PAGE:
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Choosing a Dog: Test Drive

Choosing a Dog: Test Drive

Once you have narrowed down your search and are meeting some individual dogs for consideration, you would be well-advised to take each dog for a ‘test drive’ to find out a number of important things before you invite him into your home:
1. The first item on the agenda is to determine the degree of the dog’s sociability. Some dogs have not benefited from early and ongoing socialization and/or may be genetically predisposed to be more cautious and reserved. This type of dog deserves a loving home as much as any other. Just be sure you have what it takes to help this dog develop a broader circle of friends. Of course, you should also consider your lifestyle and your own family and circle of friends. Ask yourself if this dog would do well in this regard (especially if you have children). While dogs are generally superbly adaptable creatures, they do have preferences, just like us, and you would do well to respect their individuality.

– Spend as much time with the dog as possible to see whether his behavior and activity level change over time. Most dogs act very differently during the first 5 or 10 minutes of any interaction than they will for the rest of their time with you. Some dogs are so eager to play with a person that their exuberance overshadows their normal independence or standoffishness. Other dogs may appear shy on first meeting – but the shyness may mask the dog’s true pushy or overbearing nature.
– In 15 minutes, how much time does the dog spend paying attention to you?
– Does the dog look at you? Does he make contact? (You want a dog that likes you!) It is smart to get a realistic picture of whether the dog would rather interact with you or entertain himself by investigating his immediate surroundings.
– Does the dog listen to you? Can you get his attention? (happily and calmly encourage the dog to come when he is otherwise preoccupied).

2. Next you need to find out whether he likes other dogs and other animals. Obviously, this is especially important if you have other pets at home. It just isn’t fair to ruin the lives of your existing animal companions by bringing home an asocial or antisocial dog. Remember, the other animals were there first. It is important that the newcomer gets along with them. Surely you don’t want to make life a living nightmare for a resident pet when you bring in a new dog. Just think how you would feel if your dog brought home a really obnoxious and belligerent human to live with you! Dogs that do not have good skills with other animals range from those that are disinterested to those that are intent on inflicting harm. In the latter case, the dog must be placed with a family without other animals.

3. It also is smart to find out what behavior issues this dog has, i.e. whether the dog soils the house, chews destructively, or barks or digs excessively. Of course, you have to be realistic. All dogs (and all people, for that matter) have at least some behavior problems. Many behavior problems can be resolved quite quickly; others are harder to manage and may require more diligent effort. House-soiling, destructive chewing and digging can be resolved relatively easily (as long as you are diligent about managing the dog to prevent practice of the behavior and in regards to teaching new appropriate habits). On the other hand, owner-absent barking due to stress, may take a more concentrated effort. While a dog is not likely to come with a lifelong report card outlining exactly what he is about, you can glean some useful information by chatting with the people who have recently spent time with the dog and by carefully observing his behavior. How does he react when he is tethered by a leash and restrained a few feet away from people? How about when you walk out the door for a few moments? Try giving him a chew toy. Is he engaged in it or does he seem too stressed at the moment to focus on fun?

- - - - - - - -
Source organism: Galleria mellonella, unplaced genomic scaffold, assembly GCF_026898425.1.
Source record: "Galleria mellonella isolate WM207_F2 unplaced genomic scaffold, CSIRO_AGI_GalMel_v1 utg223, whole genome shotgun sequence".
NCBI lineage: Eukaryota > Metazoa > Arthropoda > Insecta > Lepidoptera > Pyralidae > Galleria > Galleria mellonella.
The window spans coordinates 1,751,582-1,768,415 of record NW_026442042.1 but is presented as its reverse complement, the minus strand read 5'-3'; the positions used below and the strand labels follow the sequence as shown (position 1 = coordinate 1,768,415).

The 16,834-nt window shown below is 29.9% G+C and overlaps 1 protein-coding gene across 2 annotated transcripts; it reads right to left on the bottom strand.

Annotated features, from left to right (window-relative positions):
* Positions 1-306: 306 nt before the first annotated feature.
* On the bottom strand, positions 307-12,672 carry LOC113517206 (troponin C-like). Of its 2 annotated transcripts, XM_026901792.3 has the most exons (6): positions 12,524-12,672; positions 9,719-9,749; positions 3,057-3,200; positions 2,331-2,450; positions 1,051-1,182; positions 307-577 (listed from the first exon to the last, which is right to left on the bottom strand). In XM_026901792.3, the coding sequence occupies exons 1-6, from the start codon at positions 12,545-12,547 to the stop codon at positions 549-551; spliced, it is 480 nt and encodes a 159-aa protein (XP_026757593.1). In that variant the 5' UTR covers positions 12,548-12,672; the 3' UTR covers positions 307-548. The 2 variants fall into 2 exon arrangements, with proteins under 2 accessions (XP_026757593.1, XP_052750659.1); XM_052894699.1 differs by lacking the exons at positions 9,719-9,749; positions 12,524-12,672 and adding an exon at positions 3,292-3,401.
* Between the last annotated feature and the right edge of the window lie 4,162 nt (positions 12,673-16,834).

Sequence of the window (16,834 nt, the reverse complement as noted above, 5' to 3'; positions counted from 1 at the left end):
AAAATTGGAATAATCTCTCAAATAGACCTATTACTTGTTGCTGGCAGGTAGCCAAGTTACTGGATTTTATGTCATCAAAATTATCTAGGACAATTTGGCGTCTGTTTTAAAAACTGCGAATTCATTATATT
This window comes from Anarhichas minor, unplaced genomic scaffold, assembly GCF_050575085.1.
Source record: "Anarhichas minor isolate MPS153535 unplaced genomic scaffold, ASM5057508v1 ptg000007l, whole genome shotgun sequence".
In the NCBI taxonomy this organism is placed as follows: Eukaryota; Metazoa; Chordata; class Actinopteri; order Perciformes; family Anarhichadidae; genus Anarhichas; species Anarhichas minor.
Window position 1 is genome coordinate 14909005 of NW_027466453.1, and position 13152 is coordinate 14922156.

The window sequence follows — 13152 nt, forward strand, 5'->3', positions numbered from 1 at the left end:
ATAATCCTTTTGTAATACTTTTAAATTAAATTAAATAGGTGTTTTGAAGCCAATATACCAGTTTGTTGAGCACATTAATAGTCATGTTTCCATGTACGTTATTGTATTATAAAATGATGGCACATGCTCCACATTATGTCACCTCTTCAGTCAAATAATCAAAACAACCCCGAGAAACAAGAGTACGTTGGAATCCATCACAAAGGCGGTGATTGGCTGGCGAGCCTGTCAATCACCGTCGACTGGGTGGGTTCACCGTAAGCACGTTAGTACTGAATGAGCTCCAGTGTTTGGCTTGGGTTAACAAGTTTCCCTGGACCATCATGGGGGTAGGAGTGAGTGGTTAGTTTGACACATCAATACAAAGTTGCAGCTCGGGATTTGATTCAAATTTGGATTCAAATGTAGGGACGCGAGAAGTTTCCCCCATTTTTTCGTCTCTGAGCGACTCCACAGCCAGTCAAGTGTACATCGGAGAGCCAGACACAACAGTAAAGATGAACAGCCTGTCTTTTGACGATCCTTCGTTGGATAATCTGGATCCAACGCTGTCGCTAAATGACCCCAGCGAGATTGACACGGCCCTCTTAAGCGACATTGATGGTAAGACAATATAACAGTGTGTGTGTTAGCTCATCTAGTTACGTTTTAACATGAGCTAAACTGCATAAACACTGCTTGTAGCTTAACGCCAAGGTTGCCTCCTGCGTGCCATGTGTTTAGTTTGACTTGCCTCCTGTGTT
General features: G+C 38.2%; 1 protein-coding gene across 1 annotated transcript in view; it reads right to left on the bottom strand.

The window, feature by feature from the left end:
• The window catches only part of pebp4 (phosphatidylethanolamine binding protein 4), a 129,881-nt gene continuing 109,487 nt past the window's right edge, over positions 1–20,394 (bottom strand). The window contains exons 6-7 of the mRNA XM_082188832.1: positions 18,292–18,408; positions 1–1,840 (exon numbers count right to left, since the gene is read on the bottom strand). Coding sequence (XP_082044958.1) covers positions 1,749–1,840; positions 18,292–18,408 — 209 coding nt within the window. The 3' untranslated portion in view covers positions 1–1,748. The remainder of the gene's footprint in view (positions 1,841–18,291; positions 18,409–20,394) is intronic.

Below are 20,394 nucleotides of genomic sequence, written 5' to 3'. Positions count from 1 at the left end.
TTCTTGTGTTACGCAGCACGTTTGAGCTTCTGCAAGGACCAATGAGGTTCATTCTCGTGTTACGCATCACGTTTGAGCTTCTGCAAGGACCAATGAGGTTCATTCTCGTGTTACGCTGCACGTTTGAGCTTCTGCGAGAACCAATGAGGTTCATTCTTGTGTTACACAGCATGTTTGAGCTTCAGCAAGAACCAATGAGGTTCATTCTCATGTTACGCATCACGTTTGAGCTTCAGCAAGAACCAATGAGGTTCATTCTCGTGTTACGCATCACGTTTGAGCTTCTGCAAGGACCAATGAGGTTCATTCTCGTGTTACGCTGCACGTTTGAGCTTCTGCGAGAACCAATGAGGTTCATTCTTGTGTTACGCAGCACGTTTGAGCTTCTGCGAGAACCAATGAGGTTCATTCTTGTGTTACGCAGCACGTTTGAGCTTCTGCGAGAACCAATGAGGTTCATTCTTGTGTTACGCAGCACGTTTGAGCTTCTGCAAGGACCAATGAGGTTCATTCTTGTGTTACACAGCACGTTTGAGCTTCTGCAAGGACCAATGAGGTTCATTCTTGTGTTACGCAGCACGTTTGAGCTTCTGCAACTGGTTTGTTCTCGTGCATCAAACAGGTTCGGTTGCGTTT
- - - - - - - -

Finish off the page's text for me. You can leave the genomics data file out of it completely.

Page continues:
4. Of course, another important consideration is the dog’s general activity level. Place it somewhere on a scale that ranges from potato-lethargy to wall-bouncing, utterly rambunctious, turbo-charged hyperactivity. On first meeting, many dogs are the latter. Estimate the dog’s general activity level. Is he constantly on-the-go or does he eventually chill out and settle down?

5. Last but not least, try to visit the dog on at least a couple of occasions so as to get a better sense of what he is about. This is not always possible (especially if you are adopting from a shelter and the dog is highly adoptable). But, make your best effort considering this guy might be your companion for many years to come and you want to make a wise choice for all.

When choosing a dog, don’t expect him to be perfect (although it’s wonderful if he is!). Realistically, you can expect all dogs to have some problems. Consequently, the most important thing to determine is how good of a match is this dog for your family (and vice versa).

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